Maycom: She? Then your scholars are men and women as well?
Nattin: Indeed, and Sime and Gen, too. Rheba is a renSime.
Maycom is puzzled.
Maycom: We do not know one Sime from another, I fear.
Nattin: Forgive me. RenSimes are Simes who are not channels, and who are therefore free to pursue other occupations.
Maycom: I see. But surely not just any occupations?
Nattin: Apart from those occupations which can only be performed by one larity or gender, yes. Any individual's choices will of course be limited by his or her circumstances, resources, education, interests, and aptitude.
Maycom nods and waves his hand.
Maycom: To be sure. But you were to speak of the poor in your land, and how you define them.
Maycom enjoys this conversation, the most sophisticated talk he's ever had with an unbeliever.
Nattin: My people -- and most Householders -- define the poor as people who must spend all their resources on mere month-to-month survival, with no realistic chance of improving their lot or developing their potential.
Maycom thinks this through.
Maycom: I think the Council will have no problem with that. Shall I tell you a story of the Messenger?
Maycom makes the capital M apparent in his voice.
Nattin: Please do.
Nattin settles back to listen with unfeigned ~~ interest ~~ and ~~ respect ~~.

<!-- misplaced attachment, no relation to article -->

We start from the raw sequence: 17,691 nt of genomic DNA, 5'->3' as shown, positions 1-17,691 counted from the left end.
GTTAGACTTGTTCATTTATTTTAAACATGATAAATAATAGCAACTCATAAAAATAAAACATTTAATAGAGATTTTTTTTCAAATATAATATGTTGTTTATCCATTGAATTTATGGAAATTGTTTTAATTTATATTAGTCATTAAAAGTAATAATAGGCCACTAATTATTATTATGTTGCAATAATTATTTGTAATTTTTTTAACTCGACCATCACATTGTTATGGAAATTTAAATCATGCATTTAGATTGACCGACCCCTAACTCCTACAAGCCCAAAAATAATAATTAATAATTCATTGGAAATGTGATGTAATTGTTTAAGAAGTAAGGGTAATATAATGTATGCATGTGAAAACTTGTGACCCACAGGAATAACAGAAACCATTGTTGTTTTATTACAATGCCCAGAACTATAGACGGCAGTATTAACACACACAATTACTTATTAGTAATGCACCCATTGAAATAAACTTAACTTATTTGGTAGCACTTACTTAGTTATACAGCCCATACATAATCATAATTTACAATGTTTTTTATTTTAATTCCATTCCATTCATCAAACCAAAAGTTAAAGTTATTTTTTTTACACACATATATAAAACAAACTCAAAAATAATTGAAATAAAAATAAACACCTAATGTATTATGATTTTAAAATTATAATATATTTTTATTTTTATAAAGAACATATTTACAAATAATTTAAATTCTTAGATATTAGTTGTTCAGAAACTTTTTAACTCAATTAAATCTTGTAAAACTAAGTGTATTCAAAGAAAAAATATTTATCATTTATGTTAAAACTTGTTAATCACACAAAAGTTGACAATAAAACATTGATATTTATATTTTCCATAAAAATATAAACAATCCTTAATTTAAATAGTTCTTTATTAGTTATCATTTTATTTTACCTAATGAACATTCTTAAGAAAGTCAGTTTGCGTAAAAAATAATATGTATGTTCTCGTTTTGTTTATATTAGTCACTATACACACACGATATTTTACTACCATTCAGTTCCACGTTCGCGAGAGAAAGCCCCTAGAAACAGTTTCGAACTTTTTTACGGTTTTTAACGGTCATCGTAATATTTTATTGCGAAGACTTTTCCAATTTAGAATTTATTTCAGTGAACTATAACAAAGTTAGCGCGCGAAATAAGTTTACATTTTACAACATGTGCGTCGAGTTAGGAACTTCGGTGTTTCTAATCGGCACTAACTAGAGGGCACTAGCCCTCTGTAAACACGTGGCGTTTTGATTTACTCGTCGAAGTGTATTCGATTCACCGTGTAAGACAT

Maycom's voice takes on a storytelling cadence.
Maycom: The Messenger said, "Charity is a necessity for every believer."
Maycom: His friends asked him, "What if a person has nothing?" The Messenger said, "He should work with his hands for himself, and give some of it in charity."
Maycom: His friends again asked him, "What if he is not able to work?" The Messenger again said, "He should help the poor and the needy."
Maycom: His friends again asked him, "What if he cannot do even that?" The Messenger answered and said, "He should urge others to do good."
Maycom: His friends again asked him, "What if he lacks that also?" The Messenger answering said to them, "He should prevent himself from doing evil, for that also is an act of charity."
Maycom is silent for a bit.
Maycom: These are the words of the Messenger: heed them!
Nattin ponders this exchange.
Nattin: The Messenger was wise, to point out to his friends that there are many ways to give to others.
Maycom: He also said, "Even to meet your brother with a cheerful face is an act of charity."
Nattin: Indeed. It is often harder to give of oneself, than of one's possessions.
Maycom: And that is just what you are asking us to do, is it not?
Nattin: Yes, it is.